In George Orwell's 1933 debut roman a clef novel "Down and Out in Paris and London", the author asserted that the more high-class an establishment in Paris, the more disgusting its kitchen could be counted on being. We certainly don't feel that holds true today, but the New York Times has a piece this morning about the closure of Brasserie la Côte Basque in the wake of the health scandal that stemmed from a rat rodeo in a West Village Taco Bell. The widely publicized downtown event resulted in the firing of at least one health dept. inspector and the closure of dozens of restaurants that were quickly re-evaluated.
It's interesting that the offical name of the city's health dept. is the Department of Health and Mental Hygiene, because the closure of his Brasserie seems to have been the equivalent off city officials arriving one day and disrupting chef-owner Jean-Jacques Rachou's mental mise en place, which is not just a chef's workstation, but can also signify a way of life. The restaurant passed its latest health inspection three weeks ago, but Rachou seems unable to muster the will to re-open.
“When this happened, I was really destroyed,” Mr. Rachou said, standing outside the restaurant, which was dark, its bentwood chairs stacked on tables.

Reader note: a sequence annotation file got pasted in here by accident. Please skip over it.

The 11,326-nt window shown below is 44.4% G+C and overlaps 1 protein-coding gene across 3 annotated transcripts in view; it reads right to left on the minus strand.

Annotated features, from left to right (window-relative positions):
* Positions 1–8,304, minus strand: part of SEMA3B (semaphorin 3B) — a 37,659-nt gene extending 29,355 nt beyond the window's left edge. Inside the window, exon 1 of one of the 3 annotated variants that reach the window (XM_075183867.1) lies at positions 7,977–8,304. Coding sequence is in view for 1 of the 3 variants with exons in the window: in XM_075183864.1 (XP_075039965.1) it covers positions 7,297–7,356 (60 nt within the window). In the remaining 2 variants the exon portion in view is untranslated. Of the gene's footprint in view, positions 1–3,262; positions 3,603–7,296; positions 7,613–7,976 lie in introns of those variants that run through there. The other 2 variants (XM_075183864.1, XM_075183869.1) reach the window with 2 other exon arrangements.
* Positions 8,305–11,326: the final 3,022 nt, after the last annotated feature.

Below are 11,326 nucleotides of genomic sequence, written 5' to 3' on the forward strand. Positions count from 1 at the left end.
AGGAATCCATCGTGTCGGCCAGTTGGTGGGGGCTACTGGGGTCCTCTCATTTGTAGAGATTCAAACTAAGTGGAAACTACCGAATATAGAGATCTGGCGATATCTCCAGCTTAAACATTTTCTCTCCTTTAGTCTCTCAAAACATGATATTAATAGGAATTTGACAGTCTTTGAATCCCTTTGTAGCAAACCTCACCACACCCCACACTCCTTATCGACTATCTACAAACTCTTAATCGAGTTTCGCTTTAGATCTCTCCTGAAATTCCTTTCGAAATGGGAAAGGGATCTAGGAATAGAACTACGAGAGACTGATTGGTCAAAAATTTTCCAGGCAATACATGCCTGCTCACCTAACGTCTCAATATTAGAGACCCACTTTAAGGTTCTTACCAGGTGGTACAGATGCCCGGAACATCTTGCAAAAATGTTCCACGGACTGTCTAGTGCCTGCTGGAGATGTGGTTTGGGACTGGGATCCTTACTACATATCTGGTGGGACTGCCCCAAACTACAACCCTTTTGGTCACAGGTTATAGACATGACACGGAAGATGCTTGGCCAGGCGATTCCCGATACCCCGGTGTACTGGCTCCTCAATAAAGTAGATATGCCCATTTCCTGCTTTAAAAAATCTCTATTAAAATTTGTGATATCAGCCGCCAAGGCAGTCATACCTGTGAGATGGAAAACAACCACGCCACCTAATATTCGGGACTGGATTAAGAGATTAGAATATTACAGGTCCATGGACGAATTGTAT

“I would say in the city, my kitchen is one of the 10 best,” Mr. Rachou said. “If not, it would go against my rules. They made an example of me.”
He added: “I don’t deserve it. Maybe I deserve it. I don’t know.”
While he waits to decide what to do next, approximately 40 employees are out of work, and it is said that the restaurant is foregoing $100,000 in revenues every week it remains closed. The article fleshes out all of the story's details: an imperious chef too busy to be bothered by an inspector under the gun to adhere to the letter of the law in the wake of a scandal, leniency removed from a system that attempted to accomadate well-meaning proprietors in the past, and a life-long restaurateur who seems to have lost his desire to run a kitchen and dining room in a few short months. The folks at food-blog Eater have a whole timeline of links, including what looks to be the online version of a coup de grâce.